These days hundreds of factors can now affect search results at any given time, and throwing yourself into a retaliatory PPC campaign might capture some additional traffic and clicks, but costs can wildly spiral without proper foresight and planning.
While organic rankings may fluctuate, the best thing you can do to retain your position is not to panic. Just ensure your website is optimised, mobile friendly and serving your customers well.
Targeting achievable and realistically attainable keywords with content, on-page and off-page SEO is a good, long term plan which can provide better return on investment further down the line when your competitor has blown their budget.
However, if you do decide that you want an additional boost through a paid campaign, make sure there’s a clear plan, budget and goals or you could get roped into a bidding war just to save face.
#4 My website’s gone live… so why isn’t it on Google?
For existing sites that are being optimised or re-skinned, the SEO work mainly consists of improving current rankings and smaller tweaks around optimisation.
For brand new builds, starting from nothing can seem like a daunting task. So when we’re asked why a website doesn’t appear in Google straight away, the can of worms really opens up when we unravel how many different metrics and variables are involved.
Unfortunately, there are no shortcuts to hitting the coveted page 1 of Google, as much as you want to beat your competition for the top spot.
First of all, We can start by submitting your website to Google and directories with high domain authority and low spam scores. Setting up Google My Business also helps for businesses with a physical location.
What then follows is days of crucial technical tasks, weeks of planning outreach, months of link building and domain authority and then a continuous stream of tweaks, optimisation and keeping on top of algorithm changes to help you rank highly.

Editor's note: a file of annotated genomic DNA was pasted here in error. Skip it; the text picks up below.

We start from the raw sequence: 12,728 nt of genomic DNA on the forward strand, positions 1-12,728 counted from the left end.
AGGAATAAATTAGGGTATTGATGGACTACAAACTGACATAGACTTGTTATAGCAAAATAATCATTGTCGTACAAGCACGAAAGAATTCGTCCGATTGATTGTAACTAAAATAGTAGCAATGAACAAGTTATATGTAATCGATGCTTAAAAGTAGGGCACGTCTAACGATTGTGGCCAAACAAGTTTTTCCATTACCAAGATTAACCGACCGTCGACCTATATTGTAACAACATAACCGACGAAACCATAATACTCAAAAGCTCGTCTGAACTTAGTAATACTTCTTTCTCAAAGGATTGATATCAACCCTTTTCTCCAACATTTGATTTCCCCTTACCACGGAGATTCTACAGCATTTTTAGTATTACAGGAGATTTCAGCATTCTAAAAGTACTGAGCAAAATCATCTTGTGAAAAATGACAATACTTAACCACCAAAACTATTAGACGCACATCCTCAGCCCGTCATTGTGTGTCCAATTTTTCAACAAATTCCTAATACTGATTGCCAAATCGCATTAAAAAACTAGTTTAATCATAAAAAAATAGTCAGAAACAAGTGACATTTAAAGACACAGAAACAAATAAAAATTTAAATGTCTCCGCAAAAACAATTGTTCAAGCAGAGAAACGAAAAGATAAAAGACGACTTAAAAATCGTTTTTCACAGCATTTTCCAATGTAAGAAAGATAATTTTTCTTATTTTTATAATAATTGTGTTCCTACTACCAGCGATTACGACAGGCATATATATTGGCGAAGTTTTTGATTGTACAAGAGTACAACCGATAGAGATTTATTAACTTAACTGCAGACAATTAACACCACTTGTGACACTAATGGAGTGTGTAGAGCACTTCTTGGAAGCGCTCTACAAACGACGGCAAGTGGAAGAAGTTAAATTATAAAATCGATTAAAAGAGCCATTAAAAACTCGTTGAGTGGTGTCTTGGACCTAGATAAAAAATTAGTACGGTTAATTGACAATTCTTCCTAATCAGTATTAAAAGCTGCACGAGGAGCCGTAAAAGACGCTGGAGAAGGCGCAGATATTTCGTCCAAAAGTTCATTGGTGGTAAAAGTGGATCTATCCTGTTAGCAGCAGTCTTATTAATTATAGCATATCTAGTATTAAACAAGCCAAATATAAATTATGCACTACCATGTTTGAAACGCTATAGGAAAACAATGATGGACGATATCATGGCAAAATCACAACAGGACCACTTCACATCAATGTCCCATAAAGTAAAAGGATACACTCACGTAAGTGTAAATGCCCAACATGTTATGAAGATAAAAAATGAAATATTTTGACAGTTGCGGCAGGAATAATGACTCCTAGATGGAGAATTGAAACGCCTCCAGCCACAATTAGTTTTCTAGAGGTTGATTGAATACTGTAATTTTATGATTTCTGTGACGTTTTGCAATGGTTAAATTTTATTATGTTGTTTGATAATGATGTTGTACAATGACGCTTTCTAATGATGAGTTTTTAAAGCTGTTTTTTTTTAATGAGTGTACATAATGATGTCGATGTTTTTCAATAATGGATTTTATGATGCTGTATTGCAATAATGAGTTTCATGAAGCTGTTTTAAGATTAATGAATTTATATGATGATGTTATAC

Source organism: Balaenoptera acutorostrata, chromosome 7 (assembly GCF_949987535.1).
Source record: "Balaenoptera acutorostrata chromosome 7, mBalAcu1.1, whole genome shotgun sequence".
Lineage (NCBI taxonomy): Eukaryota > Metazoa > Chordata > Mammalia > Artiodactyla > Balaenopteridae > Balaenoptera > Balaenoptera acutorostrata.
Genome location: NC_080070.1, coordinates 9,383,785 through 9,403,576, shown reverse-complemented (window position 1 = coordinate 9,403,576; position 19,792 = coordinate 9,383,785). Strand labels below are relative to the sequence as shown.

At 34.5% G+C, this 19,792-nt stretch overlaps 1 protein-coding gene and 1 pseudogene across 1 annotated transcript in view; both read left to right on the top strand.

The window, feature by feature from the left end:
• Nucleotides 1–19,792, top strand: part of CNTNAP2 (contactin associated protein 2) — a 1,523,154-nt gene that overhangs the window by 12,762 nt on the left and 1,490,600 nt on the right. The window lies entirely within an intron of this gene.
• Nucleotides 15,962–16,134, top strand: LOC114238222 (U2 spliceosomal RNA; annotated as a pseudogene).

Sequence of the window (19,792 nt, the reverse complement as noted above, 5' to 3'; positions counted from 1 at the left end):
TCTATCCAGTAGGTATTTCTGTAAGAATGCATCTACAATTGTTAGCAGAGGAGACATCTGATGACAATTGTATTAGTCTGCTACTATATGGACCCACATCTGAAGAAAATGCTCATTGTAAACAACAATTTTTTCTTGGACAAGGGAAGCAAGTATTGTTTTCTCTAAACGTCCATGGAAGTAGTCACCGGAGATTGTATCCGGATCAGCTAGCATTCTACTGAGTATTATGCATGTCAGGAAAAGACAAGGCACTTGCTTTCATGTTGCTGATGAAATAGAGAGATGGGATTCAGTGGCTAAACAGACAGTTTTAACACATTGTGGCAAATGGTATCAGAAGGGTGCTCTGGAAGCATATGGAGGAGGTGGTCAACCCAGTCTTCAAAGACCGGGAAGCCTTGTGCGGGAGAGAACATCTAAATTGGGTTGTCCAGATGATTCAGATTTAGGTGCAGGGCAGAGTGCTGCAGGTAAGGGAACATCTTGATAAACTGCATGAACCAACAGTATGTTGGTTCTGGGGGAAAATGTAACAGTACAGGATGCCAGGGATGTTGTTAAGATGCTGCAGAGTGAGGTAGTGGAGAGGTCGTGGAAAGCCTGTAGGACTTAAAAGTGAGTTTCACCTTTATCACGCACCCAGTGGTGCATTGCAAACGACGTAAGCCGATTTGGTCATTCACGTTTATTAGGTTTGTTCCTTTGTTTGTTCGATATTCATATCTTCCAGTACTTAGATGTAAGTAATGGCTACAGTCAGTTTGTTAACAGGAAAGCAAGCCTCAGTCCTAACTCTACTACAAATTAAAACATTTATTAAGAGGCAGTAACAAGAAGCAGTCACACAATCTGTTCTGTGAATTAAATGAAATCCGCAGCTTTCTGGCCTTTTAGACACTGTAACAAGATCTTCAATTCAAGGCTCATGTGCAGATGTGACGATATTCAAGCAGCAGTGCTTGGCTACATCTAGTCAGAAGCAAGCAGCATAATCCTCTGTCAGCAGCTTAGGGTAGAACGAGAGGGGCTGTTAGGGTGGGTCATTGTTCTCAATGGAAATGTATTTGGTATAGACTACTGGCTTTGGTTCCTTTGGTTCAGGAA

#5 Suddenly pausing SEO activity
We always carry out a full SEO audit when starting on a new project or build a new website. This highlights key tasks that need to be prioritised, suggestions for future campaigns and long term goals to work towards
After this initial period of optimisation, keyword targeting and outreach there may be a sudden lift in traffic and this busy period feels full of gains and activity.
However, 6 months down the line and the tweaks become smaller, gains more marginal and bigger tasks fewer and farther between.
When it seems like there’s not much going on on your website, it can be tempting for some to pull the plug on their marketing activity and suddenly stop.
It’s so important to understand that ‘doing SEO’ is not a one off task. It’s an ongoing project to meet new algorithm changes, serve your visitors better and adhere to trends. Suddenly pausing activity can derail progress and may result in you having to invest heavily further down the line to recover.
While this is hardly an exhaustive list of common SEO complaints, it’s hopefully provided some insight into some of the most common obstacles website owners come up against, particularly with niche businesses or those that are starting out online for the first time.
The main takeaways when working in SEO are, essentially, quite simple: set realistic and achievable goals, plan ahead, commit to budgets and be patient.